The Aftermath Begins

He had waited,
though he was no patient man,
the winter storms
gave way to early Spring,
a silly hare regarded him
watched his descent
into the town
that righteously was
nestled at the foot
of granite boulders
and dead gravel's chaff.
He had to face the clowns
once allies
with their merchant's grins
it seemed they'd stepped,
mid afternoon had come,
outside to watch their son,
who'd chosen war,
against his own
and all of decency
forfeitted all,
a rightful place
though tied to strings
within the fold,
and not a single hand
would ever rise
to greet him,
there was scorn,
a clan rebuffed
as if the plague had come
to take possession
of good taste
and manners
holding up the sky
which would have fallen in
of that they were
so sure
and folks now gathered
at the baker's den
to shoot the breeze
if not the messenger
which was against the rules,
oh they detested him,
all empathy had gone
when words could not dissuade
and he stood tall to take
her hand,
and brought it to his lips
to have her fingers slip
inside his mouth,
it was a sign,
a symbol so the baker said
of decadence
brought on by lust
and sheer insanity
that had befallen one
whose council once was heard
throughout the region
and whose voice,
would calm the boys
and those whose paths
led near the southern tracks
where lepers lived
in poverty,
by God's will,
and shunned
by decent man.
He would not bow
not dip his head,
nor would he halt
his steps
to greet the past,
they dared not spit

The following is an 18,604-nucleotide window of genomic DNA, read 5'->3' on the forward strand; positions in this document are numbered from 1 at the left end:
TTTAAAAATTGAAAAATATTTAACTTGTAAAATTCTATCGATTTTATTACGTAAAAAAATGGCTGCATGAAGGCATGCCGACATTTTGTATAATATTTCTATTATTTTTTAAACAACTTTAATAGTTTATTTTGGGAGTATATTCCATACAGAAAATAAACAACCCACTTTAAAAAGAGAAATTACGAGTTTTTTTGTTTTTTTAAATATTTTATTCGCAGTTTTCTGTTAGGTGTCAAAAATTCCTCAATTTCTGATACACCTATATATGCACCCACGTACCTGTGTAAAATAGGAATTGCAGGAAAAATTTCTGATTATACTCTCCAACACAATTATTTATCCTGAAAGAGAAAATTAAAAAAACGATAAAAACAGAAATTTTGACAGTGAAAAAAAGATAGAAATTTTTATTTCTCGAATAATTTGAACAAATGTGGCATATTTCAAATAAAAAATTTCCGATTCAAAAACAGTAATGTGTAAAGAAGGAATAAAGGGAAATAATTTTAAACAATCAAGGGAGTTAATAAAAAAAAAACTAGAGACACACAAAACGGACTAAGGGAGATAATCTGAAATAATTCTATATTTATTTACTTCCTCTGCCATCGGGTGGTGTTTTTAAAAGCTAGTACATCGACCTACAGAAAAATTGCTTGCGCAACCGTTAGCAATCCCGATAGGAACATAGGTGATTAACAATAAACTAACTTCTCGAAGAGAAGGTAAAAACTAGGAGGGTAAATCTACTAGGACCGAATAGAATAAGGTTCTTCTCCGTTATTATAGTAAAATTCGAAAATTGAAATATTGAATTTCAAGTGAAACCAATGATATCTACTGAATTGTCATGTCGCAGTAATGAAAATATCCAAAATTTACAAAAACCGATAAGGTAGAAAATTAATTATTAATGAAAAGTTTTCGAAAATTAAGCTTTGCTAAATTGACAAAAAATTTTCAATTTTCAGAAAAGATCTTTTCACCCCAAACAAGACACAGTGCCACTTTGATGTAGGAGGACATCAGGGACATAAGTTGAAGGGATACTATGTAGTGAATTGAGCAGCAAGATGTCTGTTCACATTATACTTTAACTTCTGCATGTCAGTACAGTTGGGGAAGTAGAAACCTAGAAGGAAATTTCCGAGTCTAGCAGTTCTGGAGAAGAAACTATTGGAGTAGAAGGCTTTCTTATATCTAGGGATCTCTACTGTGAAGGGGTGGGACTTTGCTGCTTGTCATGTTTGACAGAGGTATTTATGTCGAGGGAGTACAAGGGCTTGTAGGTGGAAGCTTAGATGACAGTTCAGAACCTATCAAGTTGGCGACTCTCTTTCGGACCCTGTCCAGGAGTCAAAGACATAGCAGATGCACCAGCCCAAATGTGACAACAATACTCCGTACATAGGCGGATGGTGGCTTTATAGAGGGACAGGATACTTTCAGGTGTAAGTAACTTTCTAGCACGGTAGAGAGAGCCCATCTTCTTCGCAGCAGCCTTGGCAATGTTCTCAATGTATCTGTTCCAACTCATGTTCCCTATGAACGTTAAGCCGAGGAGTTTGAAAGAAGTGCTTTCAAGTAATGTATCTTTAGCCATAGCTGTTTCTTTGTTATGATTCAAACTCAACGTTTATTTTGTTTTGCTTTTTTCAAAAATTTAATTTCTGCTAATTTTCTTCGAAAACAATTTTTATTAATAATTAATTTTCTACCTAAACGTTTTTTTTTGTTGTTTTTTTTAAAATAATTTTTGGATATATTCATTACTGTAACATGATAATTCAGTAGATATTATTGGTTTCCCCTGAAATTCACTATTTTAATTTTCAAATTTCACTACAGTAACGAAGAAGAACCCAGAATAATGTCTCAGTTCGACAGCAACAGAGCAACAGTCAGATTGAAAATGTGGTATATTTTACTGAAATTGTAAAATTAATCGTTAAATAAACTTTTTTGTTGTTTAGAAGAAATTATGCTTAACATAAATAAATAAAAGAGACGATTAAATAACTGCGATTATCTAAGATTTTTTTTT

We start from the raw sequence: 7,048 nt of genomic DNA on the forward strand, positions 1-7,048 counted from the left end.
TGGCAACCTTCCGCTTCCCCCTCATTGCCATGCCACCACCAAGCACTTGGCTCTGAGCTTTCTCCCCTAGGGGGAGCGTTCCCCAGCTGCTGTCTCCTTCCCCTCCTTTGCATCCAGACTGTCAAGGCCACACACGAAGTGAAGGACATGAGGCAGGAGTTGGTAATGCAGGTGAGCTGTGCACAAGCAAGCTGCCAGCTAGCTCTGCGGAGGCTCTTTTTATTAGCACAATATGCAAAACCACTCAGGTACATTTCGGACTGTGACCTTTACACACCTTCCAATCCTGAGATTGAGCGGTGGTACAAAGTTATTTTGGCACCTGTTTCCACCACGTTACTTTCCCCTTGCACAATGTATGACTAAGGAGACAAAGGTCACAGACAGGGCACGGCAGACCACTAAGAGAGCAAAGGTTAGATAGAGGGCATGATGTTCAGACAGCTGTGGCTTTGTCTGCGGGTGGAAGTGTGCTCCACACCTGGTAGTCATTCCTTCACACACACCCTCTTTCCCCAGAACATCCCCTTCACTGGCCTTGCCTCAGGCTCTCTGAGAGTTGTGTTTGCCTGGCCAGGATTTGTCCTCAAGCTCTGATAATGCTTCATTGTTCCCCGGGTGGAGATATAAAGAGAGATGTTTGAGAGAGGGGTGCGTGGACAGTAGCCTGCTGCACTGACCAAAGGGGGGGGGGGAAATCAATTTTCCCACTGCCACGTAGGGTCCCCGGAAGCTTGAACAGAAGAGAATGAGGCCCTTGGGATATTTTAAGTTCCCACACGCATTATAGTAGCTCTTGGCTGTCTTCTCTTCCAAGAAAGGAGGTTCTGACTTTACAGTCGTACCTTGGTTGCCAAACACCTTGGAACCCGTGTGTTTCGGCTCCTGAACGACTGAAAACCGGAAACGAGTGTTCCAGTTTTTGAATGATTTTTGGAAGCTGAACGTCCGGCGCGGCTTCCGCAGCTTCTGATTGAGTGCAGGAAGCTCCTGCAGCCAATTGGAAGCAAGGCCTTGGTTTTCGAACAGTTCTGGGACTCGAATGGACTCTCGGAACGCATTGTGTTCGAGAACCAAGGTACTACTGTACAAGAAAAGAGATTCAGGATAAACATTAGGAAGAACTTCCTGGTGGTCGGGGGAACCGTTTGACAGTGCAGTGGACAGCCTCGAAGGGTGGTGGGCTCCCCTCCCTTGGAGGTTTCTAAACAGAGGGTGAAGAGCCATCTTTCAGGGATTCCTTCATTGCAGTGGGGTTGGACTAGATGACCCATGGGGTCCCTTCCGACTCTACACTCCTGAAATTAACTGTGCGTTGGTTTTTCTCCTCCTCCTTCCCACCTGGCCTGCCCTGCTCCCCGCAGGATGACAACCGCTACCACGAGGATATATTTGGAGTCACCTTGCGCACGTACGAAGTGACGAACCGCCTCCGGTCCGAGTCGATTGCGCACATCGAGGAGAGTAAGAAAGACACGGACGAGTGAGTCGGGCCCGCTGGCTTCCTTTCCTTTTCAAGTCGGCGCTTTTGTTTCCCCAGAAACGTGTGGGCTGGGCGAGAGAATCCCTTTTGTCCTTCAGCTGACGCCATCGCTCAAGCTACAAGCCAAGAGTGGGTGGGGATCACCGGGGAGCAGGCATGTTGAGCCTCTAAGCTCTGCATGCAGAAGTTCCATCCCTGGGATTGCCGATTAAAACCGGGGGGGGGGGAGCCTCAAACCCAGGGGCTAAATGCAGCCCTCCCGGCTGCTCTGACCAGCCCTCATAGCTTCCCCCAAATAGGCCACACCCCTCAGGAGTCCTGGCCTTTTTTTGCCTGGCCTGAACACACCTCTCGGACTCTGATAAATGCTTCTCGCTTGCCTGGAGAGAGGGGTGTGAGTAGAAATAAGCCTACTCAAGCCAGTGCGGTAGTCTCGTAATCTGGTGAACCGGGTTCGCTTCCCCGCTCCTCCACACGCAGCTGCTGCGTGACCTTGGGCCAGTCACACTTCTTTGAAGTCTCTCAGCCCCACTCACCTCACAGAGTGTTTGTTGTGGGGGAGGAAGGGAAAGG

though he could see
white flecks of spittle
on their chins,
there were loud calls
to get the carpenter
an able man,
to make a hasty cross,
but he walked on,
a melancholy smile
seemed frozen
on his stoic face.
And all just stared
as he crossed over
and was lost
in morning's dew
at the horizon
near the summit's stars.
There was
no sound
for those
who stood,
near the bakery,
and not a single soul
would talk
or mention HER,
due to selective blindness
they'd not seen
that they were two,
perhaps they did,
for they were one.

by Herbert Nehrlich

Comments (2)

None so blind etc. - and seletive blindness is worst of all - this sad plaintiff against a village of long ago and the ousting of the despised carpenter is subtle and at the same time scathing. A culture which shuns en masse - - scary! ! but 'he would not bend' - - - A first rate read - - - thank you for much food for thought........Fay.
Good story running through this one Herbert....thanks for the read...Fi